Also, 36,000 mile warranty on new cars is laughable. Do manufacturers really think they can convince me their car is reliable for the life of the vehicle while only offering a warranty that only covers 1/5 of the vehicles service life. If they can’t stand behind their product, why should I?

  38. Larry D. Says:

    34 “FYI, the Bolt, which “nobody wants” is the top selling pure EV in the U.S. that is not a Tesla.”

    First, you carry coal to Newcastle, I am really up to date with auto stats, I follow them like others do sports stats.

    Second, Big Hairy Deal. THis is just like saying, 5 years ago, that some car was the second best selling hybrid to the Prius. This creates the illusion that the two are comparable numbers, even though the Prius sold as much and more than all the other hybrids put together.

    There is a saying, “when the cat is out, the mice are dancing”. The Bolt had a window of 8 months or so, before the Tesla 3 went on sale. After that, its numbers plummeted to truly insignificant 1,000 a month or so, compared to the 14,000 in July for the Tesla 3, according to the detailed data by Bob Wilson.

  39. Larry D. Says:

    This is a AAA study that refutes all those fortune tellers who claimed, with a straight face, that sharing rides is cheaper than driving your own vehicle. I have more than 40 years experience owning cars and never believed that nonsense (also one of Larry Burns’ false predictions, among many), but in case you do not believe me, look at AAA’s study.

  40. XA351GT Says:

    Kit ,my observation is most sales guys don’t know much about what they are selling or what is coming. Many times I’ve gone to dealerships for info ,only to find I know more than the people that are supposed to sell it.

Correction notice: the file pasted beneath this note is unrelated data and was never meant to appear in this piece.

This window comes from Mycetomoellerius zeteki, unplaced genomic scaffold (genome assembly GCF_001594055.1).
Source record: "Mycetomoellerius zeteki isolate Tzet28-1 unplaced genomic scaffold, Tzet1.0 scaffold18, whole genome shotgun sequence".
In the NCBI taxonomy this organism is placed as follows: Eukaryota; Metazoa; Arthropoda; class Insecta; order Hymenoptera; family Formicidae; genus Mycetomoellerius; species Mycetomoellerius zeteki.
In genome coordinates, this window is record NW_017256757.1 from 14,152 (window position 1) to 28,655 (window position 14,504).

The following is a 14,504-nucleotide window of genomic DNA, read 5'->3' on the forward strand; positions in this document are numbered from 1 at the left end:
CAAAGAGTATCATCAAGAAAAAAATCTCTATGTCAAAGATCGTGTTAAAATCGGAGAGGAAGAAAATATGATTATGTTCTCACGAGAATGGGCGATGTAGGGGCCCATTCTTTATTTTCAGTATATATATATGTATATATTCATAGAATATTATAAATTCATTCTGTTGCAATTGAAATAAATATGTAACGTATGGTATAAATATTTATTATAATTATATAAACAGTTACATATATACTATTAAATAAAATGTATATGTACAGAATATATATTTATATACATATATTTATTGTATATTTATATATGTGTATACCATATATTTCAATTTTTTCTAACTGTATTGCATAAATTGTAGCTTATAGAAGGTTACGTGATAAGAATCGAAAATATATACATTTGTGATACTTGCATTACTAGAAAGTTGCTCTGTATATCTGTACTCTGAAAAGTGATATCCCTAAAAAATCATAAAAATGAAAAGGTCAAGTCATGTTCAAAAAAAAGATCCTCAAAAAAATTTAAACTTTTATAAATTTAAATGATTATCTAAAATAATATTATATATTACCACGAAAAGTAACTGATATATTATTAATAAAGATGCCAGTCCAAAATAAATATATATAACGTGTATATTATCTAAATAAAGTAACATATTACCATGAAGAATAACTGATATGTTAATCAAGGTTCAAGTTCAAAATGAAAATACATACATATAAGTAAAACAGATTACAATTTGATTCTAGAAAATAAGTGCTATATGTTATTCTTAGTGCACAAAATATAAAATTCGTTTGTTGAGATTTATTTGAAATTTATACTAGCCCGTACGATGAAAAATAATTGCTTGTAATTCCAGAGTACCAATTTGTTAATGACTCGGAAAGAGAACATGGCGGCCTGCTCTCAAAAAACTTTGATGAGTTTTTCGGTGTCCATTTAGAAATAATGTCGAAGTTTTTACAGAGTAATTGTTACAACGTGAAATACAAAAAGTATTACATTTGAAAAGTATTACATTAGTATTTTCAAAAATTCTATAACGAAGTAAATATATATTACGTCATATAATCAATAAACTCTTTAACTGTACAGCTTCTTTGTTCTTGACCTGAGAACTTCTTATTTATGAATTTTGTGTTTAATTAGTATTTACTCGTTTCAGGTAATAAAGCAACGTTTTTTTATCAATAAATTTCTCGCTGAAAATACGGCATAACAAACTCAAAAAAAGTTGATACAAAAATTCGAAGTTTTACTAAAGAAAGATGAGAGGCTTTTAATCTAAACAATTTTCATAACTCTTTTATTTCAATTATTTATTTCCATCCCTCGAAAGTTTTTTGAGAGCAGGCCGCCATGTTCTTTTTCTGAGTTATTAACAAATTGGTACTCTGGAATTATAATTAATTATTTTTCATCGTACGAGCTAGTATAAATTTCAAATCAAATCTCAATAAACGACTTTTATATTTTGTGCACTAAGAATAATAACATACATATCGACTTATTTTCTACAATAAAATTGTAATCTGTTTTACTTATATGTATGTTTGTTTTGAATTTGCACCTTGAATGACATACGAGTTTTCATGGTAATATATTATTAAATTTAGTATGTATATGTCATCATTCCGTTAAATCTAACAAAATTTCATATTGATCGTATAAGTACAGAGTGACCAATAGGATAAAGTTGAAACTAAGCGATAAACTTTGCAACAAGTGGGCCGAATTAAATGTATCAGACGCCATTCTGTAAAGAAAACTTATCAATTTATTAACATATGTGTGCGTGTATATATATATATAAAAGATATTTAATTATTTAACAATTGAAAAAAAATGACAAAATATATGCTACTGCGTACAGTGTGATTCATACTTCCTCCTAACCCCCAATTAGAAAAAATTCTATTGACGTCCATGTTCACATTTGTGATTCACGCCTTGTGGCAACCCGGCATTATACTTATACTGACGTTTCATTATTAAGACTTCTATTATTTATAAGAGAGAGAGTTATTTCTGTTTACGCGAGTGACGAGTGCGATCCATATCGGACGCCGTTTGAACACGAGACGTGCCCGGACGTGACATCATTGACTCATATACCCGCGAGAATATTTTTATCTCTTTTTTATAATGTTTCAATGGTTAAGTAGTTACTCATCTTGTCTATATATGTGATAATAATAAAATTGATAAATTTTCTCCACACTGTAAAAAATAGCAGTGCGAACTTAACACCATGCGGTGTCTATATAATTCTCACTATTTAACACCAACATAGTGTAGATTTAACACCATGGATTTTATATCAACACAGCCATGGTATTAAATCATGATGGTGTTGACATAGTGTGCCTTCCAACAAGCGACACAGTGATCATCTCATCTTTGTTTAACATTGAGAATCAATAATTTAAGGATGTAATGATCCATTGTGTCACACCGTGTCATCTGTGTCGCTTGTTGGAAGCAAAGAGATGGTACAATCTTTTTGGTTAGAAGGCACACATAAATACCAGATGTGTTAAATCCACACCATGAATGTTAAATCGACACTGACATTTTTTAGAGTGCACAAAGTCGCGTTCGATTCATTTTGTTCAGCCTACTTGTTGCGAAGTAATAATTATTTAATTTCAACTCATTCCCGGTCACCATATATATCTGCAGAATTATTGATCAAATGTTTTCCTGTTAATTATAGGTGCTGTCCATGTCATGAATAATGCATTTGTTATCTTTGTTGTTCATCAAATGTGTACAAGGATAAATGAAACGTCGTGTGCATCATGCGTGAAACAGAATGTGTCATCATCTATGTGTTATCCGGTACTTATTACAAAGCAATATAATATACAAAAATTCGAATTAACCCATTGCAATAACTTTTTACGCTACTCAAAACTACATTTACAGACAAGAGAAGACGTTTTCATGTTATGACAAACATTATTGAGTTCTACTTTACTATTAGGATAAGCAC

41. XA351GT Says:

    Larry , I wonder if that is because buyers had already put deposits on the Model 3? I have seen both neither are that attractive to me.

  42. Chuck Grenci Says:

    I also so my first Model 3; the pictures of them look better than in person. IMO
    I think Chevy went with the hatch design on the Bolt because of the trend for CUV’s. It just didn’t workout as well as hoped.

  43. Kit Gerhart Says:

    38 A few, but very few sales people know much about the products. The guy I ordered my Corvette from three years ago knows Corvettes, and the other vehicles Chevy sells, except maybe the Bolt and Volt. I suspect he will even know the details of the many trim levels of the new Silverado by the time it hits the market. Unfortunately, he will be retiring soon, and the younger salesmen don’t seem to know the product as well.

  44. Kit Gerhart Says:

    40 The Model 3 I saw yesterday was silver, and it didn’t look too great. The other one I saw, a few weeks ago, was a very nice metallic red, and it looked good, to me. It will take a while to get used to the front end, and I suspect there will be fake grills available, if there aren’t already.

    There is little doubt that Chevy could sell a lot more Bolts, if they tried to. The two dealers I’m familiar with don’t even have one available to test drive. People who drive them like them. Still, the car is very pricey for a small crossover/tall hatch its size, and it would never pay for itself in operating cost savings. The Bolt gets a 5 of 5 rating in “owner satisfaction” in CR’s survey, a very rare result.

  45. Kit Gerhart Says:

    37 A couple people I know lease cars, expensive German ones, for mostly for the reasons you mention. They don’t want them off-warranty, meaning they need to replace them fairly frequently. Also, they find it much easier to negotiate price with leasing, than trying to trade or sell an expensive four year old used car.

    As far as turbos, I have one that is almost 30 years old, that has never failed, but it has only about 70K miles. A friend recently bought an F-150 with the 2.7 turbo. He hopes it will be reliable, because he plans to keep it a long time. Actually, my bigger long-term concern with newer cars would be the GDI.

  46. RADggs Says:

    Wow, a double win for a mid engine Caddy in Detroit, aaaa yeah, Caddy moved to New York.